How Immune Cells Impair Neuronal Health and Function in Alzheimer’s Disease
This project will investigate whether brain macrophages mediate synapse loss via SPP1 in Alzheimer's disease. Aim 1 will determine whether SPP1 contributes to synapse loss in AD-like brains. We will test if SPP1 is required for synapse loss using in vivo mouse models of Abeta-induced synapse loss, and examine which immune cells in the brain express SPP1. Aim 2 will investigate whether SPP1 and complement work together to drive synapse loss. We will test if SPP1 and C1q, the initiating protein of the classical complement cascade, are in the same pathway to mediate microglia-synapse engulfment. Aim 3: We will examine whether SPP1 is unregulated in macrophage subsets in AD brain tissues.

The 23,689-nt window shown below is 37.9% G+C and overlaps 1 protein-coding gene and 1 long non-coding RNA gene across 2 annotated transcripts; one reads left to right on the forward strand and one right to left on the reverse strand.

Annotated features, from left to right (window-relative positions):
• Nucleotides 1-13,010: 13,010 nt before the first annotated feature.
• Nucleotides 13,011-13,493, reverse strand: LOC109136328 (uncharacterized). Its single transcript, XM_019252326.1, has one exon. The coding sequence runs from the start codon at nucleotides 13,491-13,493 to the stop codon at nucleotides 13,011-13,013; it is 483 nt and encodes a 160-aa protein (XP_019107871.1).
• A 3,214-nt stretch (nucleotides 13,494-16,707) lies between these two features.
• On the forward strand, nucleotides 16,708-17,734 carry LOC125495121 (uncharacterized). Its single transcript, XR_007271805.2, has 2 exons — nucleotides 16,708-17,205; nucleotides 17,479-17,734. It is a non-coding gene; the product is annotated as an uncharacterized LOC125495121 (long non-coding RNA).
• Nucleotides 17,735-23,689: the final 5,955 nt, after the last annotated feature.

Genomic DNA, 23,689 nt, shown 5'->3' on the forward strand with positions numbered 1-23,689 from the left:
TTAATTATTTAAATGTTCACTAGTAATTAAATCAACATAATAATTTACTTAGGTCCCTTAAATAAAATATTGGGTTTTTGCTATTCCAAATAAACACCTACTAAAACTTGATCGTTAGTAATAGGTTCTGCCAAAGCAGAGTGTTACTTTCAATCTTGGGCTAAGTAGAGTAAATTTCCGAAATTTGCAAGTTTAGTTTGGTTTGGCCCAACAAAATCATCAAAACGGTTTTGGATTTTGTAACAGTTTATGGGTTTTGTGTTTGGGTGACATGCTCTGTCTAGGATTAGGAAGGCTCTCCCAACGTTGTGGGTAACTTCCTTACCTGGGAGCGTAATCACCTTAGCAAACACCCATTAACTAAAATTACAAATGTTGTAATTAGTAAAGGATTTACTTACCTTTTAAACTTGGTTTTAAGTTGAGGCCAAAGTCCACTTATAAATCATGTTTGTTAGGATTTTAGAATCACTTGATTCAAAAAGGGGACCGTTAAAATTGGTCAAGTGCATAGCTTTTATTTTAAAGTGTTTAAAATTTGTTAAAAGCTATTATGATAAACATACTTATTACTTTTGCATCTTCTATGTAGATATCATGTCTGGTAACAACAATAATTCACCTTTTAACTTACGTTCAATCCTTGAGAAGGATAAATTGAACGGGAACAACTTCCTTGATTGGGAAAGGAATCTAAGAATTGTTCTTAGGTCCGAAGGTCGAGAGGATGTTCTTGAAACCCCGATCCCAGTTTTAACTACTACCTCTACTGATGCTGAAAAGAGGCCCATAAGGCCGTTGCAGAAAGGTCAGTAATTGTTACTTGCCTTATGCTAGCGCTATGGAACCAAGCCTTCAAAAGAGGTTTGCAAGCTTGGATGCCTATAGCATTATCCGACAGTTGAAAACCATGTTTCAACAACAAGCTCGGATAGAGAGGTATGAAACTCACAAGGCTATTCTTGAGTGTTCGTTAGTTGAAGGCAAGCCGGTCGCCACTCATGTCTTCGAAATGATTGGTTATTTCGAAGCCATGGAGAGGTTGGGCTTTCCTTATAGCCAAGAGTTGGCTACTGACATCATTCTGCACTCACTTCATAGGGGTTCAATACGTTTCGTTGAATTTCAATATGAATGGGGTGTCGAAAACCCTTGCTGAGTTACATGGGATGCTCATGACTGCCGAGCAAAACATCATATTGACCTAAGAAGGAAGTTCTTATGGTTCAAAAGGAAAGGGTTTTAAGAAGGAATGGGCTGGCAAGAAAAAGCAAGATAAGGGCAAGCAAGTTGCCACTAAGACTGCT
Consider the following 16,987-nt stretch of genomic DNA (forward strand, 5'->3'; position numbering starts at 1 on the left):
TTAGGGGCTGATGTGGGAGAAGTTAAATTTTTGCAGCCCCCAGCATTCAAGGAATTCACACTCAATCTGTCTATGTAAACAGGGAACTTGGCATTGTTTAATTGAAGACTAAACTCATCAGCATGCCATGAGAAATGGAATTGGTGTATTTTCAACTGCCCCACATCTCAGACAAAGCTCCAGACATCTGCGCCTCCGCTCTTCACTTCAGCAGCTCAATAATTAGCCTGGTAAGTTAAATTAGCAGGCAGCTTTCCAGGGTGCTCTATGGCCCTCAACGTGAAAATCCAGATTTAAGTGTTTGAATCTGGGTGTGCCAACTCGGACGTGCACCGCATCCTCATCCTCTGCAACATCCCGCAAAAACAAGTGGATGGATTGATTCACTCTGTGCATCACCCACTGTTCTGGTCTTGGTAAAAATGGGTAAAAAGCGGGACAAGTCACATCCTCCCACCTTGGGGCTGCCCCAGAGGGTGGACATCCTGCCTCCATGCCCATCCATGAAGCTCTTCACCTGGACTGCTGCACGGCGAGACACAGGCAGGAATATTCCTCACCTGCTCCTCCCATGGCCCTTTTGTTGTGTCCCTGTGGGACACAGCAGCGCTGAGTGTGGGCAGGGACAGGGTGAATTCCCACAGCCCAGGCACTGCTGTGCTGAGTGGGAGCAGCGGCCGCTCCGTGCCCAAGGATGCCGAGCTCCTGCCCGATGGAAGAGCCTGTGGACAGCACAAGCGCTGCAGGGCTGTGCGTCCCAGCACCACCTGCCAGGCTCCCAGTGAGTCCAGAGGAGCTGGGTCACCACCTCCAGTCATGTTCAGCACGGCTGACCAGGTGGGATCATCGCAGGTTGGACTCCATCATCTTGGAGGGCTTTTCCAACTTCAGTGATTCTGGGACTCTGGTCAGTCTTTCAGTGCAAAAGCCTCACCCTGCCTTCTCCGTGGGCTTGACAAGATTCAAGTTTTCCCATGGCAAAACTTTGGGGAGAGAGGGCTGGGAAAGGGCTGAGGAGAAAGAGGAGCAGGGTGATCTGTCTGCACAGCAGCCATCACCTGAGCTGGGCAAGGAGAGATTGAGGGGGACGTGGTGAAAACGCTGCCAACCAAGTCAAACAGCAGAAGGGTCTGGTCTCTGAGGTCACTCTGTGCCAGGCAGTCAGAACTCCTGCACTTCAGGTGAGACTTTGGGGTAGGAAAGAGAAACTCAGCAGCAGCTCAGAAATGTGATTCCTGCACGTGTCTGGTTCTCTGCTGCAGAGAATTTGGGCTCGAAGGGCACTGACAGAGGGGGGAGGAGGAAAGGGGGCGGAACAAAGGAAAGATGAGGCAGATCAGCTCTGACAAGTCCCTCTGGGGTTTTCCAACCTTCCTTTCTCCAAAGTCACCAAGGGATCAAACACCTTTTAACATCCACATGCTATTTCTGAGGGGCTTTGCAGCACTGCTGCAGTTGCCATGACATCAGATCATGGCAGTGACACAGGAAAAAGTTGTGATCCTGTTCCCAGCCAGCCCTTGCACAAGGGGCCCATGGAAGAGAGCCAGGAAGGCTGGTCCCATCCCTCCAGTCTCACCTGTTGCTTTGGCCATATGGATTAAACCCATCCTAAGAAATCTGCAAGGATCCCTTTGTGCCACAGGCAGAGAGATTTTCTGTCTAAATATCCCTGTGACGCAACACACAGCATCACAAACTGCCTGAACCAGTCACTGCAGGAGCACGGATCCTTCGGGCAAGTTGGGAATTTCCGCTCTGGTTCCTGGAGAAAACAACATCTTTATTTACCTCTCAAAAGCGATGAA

A major challenge in AD is to identify microglia that have gone rogue and are eliminating synapses versus other microglial cells clustering around toxic aggregates and working to retain homeostasis. This proposal will help gain insight into a specific molecular machinery involved in aberrant synaptic elimination in AD brain. Specifically, it will enable us to understand whether SPP1 is specifically upregulated by a unique subset of macrophages engulfing synapses.SPP1 could serve as a therapeutic target to functionally dampen the synapse-eliminating activity by macrophages in the AD brain. Furthermore, it will reveal how immune cells communicate with each other to maintain synaptic health and function, and how this immune cell-cell communication goes awry in AD.